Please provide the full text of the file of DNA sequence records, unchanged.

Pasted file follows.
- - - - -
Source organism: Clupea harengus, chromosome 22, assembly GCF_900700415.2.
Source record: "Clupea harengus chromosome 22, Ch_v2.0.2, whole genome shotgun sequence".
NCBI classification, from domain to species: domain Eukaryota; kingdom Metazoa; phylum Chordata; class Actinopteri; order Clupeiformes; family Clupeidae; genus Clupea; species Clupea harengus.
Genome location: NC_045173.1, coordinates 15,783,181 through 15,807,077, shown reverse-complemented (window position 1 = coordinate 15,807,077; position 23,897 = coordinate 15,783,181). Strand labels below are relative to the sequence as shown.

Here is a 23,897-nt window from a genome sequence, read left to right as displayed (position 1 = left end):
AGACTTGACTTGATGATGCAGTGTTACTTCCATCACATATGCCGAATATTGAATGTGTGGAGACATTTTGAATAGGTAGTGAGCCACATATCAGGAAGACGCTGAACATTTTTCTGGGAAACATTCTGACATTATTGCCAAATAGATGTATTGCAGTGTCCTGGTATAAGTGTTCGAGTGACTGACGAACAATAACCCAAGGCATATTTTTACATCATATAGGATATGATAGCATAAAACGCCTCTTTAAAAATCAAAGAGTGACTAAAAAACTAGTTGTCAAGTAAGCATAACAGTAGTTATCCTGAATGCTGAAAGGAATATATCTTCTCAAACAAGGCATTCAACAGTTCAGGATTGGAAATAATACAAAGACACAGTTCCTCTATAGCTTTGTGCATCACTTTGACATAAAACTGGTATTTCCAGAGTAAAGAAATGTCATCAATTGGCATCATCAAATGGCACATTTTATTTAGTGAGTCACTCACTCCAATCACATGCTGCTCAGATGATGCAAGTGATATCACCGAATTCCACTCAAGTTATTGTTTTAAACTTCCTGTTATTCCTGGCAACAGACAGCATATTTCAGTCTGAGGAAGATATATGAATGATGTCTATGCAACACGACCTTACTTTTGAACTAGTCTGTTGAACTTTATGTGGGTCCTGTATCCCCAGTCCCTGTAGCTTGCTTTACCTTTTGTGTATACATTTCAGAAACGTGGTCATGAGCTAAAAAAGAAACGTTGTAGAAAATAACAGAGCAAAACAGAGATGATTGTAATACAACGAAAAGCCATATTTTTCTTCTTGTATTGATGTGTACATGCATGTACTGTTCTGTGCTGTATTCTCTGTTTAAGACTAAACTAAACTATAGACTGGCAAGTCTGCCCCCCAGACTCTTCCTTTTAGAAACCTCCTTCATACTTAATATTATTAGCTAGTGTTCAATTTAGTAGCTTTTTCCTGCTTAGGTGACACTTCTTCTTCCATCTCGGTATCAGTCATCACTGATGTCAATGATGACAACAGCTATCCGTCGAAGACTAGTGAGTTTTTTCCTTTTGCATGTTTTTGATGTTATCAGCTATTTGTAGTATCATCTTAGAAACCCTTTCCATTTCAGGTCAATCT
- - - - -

Source organism: Clupea harengus, chromosome 22, assembly GCF_900700415.2.
Source record: "Clupea harengus chromosome 22, Ch_v2.0.2, whole genome shotgun sequence".
NCBI classification, from domain to species: domain Eukaryota; kingdom Metazoa; phylum Chordata; class Actinopteri; order Clupeiformes; family Clupeidae; genus Clupea; species Clupea harengus.
Genome location: NC_045173.1, coordinates 15,783,181 through 15,807,077, shown reverse-complemented (window position 1 = coordinate 15,807,077; position 23,897 = coordinate 15,783,181). Strand labels below are relative to the sequence as shown.

Here is a 23,897-nt window from a genome sequence, read left to right as displayed (position 1 = left end):
AGACTTGACTTGATGATGCAGTGTTACTTCCATCACATATGCCGAATATTGAATGTGTGGAGACATTTTGAATAGGTAGTGAGCCACATATCAGGAAGACGCTGAACATTTTTCTGGGAAACATTCTGACATTATTGCCAAATAGATGTATTGCAGTGTCCTGGTATAAGTGTTCGAGTGACTGACGAACAATAACCCAAGGCATATTTTTACATCATATAGGATATGATAGCATAAAACGCCTCTTTAAAAATCAAAGAGTGACTAAAAAACTAGTTGTCAAGTAAGCATAACAGTAGTTATCCTGAATGCTGAAAGGAATATATCTTCTCAAACAAGGCATTCAACAGTTCAGGATTGGAAATAATACAAAGACACAGTTCCTCTATAGCTTTGTGCATCACTTTGACATAAAACTGGTATTTCCAGAGTAAAGAAATGTCATCAATTGGCATCATCAAATGGCACATTTTATTTAGTGAGTCACTCACTCCAATCACATGCTGCTCAGATGATGCAAGTGATATCACCGAATTCCACTCAAGTTATTGTTTTAAACTTCCTGTTATTCCTGGCAACAGACAGCATATTTCAGTCTGAGGAAGATATATGAATGATGTCTATGCAACACGACCTTACTTTTGAACTAGTCTGTTGAACTTTATGTGGGTCCTGTATCCCCAGTCCCTGTAGCTTGCTTTACCTTTTGTGTATACATTTCAGAAACGTGGTCATGAGCTAAAAAAGAAACGTTGTAGAAAATAACAGAGCAAAACAGAGATGATTGTAATACAACGAAAAGCCATATTTTTCTTCTTGTATTGATGTGTACATGCATGTACTGTTCTGTGCTGTATTCTCTGTTTAAGACTAAACTAAACTATAGACTGGCAAGTCTGCCCCCCAGACTCTTCCTTTTAGAAACCTCCTTCATACTTAATATTATTAGCTAGTGTTCAATTTAGTAGCTTTTTCCTGCTTAGGTGACACTTCTTCTTCCATCTCGGTATCAGTCATCACTGATGTCAATGATGACAACAGCTATCCGTCGAAGACTAGTGAGTTTTTTCCTTTTGCATGTTTTTGATGTTATCAGCTATTTGTAGTATCATCTTAGAAACCCTTTCCATTTCAGGTCAATCT